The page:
Late on Sunday night a decision was taken by the board of Norwich City Football Club to relieve manager Chris Hughton of his duties, opening the door of opportunity for both club and now former coach.
For Chris Hughton, it’s another step in a career and his reputation will still be held in high regard. At Newcastle, fans campaigned to the owner after his departure from St. James Park back in 2010, after he had taken the club back to the Premier League and led them to a 5-1 win in the Tyne-Wear Derby once they returned, as well as managing their first win at Arsenal in five years. His time at Birmingham was a useful one too; it was there that he guided the club through to the group stages of the Europa League and finished the season in playoff position.
At times, manager’s departure reflects the context rather than the abilities of the coach. Certain managers are handpicked or typecast for certain situations. Neil Warnock predominantly will get a job with a team looking to gain promotion from the Championship, as does Ian Holloway, whereas managers such as Tony Pulis or Sam Allardyce suit teams looking for safety in the Premier League. Hughton’s time as a coach is to be respected.
It must be said, many managers have left clubs and proved fruitful elsewhere. After being dismissed by Reading, Brendan Rodgers has gone onto lead Liverpool to potential Premier League glory. Since parting company with England Steve McClaren has resurrected his managerial reputation winning titles with Twente in Holland, and after a learning curve with Nottingham Forest, his Derby side look destined for the playoff places this season. Norwich’s decision to remove Hughton from his managerial post would have been last resort, yet with the club looking for an immediate riposte, maybe it was time for Hughton to depart and look for a new challenge in management.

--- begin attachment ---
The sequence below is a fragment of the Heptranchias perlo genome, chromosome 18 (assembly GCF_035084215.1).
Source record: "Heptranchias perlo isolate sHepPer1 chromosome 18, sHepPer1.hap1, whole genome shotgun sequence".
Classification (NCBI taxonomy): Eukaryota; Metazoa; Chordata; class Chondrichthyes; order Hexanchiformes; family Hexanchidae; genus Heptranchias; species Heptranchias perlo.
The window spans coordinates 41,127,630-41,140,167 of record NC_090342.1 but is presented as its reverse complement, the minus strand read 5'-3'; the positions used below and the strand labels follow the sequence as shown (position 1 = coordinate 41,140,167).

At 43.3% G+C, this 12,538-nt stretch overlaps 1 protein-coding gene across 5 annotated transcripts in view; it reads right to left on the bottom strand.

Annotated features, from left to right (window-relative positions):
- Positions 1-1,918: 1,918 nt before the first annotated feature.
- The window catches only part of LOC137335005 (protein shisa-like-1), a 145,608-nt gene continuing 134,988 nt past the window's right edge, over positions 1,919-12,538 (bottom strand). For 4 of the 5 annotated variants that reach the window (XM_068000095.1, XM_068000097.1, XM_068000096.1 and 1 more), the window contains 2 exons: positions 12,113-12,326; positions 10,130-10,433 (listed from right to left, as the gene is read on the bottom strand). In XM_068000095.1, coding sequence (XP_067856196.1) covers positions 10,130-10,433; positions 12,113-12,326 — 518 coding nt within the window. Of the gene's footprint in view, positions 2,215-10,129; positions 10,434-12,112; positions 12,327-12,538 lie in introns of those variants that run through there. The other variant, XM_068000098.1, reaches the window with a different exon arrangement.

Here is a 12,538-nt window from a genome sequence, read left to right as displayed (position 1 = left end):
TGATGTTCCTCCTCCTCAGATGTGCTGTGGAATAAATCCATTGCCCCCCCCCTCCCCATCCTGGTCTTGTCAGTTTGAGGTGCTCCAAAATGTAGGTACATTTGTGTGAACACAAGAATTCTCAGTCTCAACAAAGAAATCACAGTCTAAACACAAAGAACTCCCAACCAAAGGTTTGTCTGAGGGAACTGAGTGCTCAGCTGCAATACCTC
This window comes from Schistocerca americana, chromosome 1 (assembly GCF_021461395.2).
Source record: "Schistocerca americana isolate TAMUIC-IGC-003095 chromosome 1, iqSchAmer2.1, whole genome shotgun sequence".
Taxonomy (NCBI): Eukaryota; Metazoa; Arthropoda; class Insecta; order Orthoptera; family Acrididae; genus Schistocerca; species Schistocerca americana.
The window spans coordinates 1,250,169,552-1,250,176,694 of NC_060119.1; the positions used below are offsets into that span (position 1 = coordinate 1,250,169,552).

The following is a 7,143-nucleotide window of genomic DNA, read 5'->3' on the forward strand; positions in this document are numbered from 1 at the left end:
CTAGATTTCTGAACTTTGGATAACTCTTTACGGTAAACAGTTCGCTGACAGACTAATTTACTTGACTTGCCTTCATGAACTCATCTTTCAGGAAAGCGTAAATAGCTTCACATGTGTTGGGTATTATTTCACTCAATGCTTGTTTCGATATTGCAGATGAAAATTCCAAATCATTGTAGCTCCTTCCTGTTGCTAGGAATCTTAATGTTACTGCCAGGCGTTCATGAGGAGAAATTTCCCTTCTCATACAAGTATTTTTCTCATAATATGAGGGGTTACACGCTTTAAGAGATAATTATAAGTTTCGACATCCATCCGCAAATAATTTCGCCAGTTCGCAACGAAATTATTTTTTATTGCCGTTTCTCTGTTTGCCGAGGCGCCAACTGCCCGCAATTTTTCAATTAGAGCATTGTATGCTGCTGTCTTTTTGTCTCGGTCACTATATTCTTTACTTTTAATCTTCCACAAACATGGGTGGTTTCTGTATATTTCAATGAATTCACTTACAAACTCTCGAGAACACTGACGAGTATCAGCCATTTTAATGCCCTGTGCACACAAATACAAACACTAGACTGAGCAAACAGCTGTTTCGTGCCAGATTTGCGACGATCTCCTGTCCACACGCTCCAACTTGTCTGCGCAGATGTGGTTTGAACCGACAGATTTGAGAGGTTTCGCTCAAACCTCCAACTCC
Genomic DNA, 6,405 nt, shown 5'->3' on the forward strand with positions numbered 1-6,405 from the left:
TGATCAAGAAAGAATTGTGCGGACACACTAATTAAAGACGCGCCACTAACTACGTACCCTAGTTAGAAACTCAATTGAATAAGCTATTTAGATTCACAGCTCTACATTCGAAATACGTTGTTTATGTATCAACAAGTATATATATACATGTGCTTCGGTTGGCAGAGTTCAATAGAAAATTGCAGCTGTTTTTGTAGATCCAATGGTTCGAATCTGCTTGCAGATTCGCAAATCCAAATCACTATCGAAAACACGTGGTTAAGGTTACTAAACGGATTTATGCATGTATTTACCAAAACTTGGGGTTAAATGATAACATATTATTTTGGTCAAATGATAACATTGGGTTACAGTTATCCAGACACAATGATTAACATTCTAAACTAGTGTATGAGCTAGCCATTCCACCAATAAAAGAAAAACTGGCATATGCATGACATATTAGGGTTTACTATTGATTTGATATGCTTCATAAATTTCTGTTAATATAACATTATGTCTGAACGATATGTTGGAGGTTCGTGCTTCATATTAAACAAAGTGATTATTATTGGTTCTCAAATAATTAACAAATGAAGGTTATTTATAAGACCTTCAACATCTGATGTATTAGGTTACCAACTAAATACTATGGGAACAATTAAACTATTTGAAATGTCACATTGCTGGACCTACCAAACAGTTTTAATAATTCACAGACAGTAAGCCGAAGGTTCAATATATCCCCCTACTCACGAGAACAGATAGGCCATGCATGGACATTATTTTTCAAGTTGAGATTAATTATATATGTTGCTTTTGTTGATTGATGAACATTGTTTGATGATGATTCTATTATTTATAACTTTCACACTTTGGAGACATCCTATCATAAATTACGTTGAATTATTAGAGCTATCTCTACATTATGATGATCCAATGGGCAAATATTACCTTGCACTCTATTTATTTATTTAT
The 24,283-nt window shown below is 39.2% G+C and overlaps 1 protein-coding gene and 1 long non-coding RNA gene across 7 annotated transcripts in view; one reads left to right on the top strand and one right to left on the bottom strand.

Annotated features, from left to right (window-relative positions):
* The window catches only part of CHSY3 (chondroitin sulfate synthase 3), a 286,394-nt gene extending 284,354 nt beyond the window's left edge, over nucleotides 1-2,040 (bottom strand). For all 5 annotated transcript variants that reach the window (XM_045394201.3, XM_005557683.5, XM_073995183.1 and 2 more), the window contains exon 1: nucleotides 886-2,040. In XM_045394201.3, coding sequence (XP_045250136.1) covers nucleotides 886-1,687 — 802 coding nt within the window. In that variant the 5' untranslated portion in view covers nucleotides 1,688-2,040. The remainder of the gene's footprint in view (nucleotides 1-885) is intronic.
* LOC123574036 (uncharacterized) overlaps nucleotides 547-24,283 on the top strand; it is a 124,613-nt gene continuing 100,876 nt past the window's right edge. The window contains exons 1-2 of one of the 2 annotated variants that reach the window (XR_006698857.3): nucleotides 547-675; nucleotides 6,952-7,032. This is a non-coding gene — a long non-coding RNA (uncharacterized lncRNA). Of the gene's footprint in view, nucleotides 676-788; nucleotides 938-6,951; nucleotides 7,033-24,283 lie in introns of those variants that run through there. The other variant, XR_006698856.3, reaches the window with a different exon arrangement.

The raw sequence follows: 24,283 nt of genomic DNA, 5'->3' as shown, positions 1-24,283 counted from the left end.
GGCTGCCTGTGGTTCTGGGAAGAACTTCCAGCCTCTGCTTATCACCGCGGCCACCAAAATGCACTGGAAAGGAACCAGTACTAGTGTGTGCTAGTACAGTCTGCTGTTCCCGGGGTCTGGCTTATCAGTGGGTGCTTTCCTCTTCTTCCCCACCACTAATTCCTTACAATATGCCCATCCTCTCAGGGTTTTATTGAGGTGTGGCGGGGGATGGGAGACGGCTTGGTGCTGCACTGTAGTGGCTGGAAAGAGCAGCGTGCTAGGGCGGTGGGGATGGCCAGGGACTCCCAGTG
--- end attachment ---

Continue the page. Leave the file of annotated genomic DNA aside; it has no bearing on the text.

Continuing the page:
Walking up the stairs to the open door is Neil Adams. Neil was the first man to guide Norwich to an F.A Youth Cup crown since Dave Stringer 30 years prior, when the Norfolk side’s youth team successfully saw off Chelsea with an 4-2 aggregate score line.
Hughton’s departure comes at a point in the season in which there are five games remaining. It is certainly an opportunity for Neil Adams, and he carries the hope that his young team’s escapades can rejuvenate the squad in the coming games. Four of these upcoming games are against Manchester United, Arsenal, Chelsea and Liverpool.
It has to be said, many managers that have worked at youth team levels have moved into first team coaching roles seamlessly. Some notably examples of this have been Pep Guardiola at Barcelona, Brendan Rodgers after coaching at Chelsea, Steve Clarke, alongside most recently Ole Gunnar Solskjaer after time at Manchester United, the now Cardiff City manager went on to win league titles in Norway with Molde.
Furthermore, like Pulis at Palace, Martin O’Neill at Sunderland, and recently Jose Riga at Charlton in the Championship, the immediate reaction to a manager leaving and then somebody new entering puts the players on their toes. All the sudden, players, who were playing week in week out under the former coach, start to feel the competition for places from those who have been warming the bench.
The decision to call time on Hughton’s Carrow Road experience may well induce this mentality switch in the players and produce increased levels of performances. And with Neil Adams ideas now, the board will be hoping to avoid playing Championship football next season.
For Chris Hughton, it’s a chance to venture a road off of Carrow. Meanwhile a task sits before Neil Adams, with a chance to progress in management and a chance to keep the canaries afloat.
What learning experiences will Chris Hughton take on board from his time at Norwich City Football Club?